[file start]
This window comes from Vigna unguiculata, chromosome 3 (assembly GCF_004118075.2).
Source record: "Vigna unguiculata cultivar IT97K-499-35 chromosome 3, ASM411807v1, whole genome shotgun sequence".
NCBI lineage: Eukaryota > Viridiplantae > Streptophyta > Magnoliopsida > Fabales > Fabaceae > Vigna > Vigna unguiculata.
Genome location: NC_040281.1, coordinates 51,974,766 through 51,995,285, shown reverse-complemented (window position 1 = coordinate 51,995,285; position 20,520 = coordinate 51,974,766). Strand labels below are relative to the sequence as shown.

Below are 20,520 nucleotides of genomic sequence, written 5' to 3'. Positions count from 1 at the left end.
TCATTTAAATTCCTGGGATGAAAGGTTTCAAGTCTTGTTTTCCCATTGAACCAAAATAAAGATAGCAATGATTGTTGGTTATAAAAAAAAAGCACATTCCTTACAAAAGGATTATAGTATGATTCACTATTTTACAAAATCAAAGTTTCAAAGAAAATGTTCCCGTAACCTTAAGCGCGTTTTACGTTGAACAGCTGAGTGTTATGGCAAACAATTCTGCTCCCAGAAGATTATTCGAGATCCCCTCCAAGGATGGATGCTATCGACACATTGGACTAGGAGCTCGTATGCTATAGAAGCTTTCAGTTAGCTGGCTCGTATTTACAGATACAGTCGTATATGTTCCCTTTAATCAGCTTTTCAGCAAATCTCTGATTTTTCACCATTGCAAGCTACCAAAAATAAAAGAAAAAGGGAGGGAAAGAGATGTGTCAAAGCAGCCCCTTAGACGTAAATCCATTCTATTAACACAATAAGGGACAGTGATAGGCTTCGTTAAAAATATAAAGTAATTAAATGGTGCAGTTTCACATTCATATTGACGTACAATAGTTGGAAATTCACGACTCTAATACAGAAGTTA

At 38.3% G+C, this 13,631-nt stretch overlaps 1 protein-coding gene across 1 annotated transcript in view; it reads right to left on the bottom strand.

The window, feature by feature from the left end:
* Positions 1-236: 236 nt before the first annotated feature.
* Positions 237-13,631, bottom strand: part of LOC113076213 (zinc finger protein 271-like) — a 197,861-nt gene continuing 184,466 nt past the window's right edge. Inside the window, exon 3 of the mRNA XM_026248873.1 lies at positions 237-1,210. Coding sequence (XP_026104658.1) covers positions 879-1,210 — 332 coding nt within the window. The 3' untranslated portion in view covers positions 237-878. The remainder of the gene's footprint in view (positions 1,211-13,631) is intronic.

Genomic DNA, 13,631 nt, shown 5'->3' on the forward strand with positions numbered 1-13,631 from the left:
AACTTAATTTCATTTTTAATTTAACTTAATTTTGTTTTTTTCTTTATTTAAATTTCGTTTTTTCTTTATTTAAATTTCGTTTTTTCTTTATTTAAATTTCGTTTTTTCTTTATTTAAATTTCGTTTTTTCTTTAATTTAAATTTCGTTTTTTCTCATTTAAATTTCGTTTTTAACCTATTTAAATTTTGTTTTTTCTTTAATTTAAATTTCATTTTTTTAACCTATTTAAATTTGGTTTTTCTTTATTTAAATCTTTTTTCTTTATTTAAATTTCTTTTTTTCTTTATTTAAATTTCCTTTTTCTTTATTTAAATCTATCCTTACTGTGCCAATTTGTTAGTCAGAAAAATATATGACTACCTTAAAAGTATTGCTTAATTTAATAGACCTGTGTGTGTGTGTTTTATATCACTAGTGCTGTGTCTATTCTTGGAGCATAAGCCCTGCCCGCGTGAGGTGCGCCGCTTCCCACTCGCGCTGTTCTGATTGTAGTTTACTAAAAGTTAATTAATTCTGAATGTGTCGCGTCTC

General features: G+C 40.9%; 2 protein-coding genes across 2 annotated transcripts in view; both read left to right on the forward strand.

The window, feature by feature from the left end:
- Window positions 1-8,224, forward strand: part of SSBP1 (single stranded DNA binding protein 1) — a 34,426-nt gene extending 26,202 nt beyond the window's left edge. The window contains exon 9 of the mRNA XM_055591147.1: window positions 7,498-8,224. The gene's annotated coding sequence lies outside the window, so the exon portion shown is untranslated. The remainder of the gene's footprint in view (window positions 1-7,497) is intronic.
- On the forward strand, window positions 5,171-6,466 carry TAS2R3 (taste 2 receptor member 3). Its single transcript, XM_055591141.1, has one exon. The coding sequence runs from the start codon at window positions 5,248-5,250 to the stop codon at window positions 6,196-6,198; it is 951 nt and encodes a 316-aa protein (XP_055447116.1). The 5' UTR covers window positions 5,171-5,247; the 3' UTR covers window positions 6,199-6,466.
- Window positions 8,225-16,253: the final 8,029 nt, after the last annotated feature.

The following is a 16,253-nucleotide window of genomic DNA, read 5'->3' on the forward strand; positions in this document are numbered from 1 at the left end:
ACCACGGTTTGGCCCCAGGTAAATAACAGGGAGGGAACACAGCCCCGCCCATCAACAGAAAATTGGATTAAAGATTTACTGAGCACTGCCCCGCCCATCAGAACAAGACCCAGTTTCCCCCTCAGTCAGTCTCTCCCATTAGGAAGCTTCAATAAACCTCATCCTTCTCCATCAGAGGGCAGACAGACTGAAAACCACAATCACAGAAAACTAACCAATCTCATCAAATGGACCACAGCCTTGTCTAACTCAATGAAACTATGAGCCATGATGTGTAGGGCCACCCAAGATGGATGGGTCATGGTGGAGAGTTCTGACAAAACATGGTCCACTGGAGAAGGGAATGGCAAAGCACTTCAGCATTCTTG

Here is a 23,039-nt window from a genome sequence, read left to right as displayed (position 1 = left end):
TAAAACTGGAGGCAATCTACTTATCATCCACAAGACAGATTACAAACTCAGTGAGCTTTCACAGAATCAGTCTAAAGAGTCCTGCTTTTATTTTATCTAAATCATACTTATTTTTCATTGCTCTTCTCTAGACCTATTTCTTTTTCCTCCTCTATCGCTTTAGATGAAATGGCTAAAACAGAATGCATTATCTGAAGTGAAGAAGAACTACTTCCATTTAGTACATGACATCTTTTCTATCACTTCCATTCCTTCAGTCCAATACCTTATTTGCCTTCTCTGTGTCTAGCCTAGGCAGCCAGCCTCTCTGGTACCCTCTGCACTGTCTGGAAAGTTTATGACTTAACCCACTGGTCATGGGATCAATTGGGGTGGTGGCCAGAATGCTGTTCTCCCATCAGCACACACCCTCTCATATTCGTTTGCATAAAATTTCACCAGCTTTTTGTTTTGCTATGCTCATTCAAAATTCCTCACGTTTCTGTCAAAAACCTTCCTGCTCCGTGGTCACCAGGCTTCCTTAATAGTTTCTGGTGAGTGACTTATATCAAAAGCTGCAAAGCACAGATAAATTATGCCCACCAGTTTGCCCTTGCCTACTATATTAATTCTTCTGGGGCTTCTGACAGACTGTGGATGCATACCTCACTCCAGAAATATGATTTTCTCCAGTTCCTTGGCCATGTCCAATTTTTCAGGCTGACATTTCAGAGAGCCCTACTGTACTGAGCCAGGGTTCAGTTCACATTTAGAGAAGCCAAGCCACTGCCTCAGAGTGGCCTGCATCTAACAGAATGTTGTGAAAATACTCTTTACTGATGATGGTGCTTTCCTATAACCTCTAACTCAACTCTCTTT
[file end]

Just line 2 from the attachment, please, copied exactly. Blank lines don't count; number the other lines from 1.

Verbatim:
Source record: "Vigna unguiculata cultivar IT97K-499-35 chromosome 3, ASM411807v1, whole genome shotgun sequence".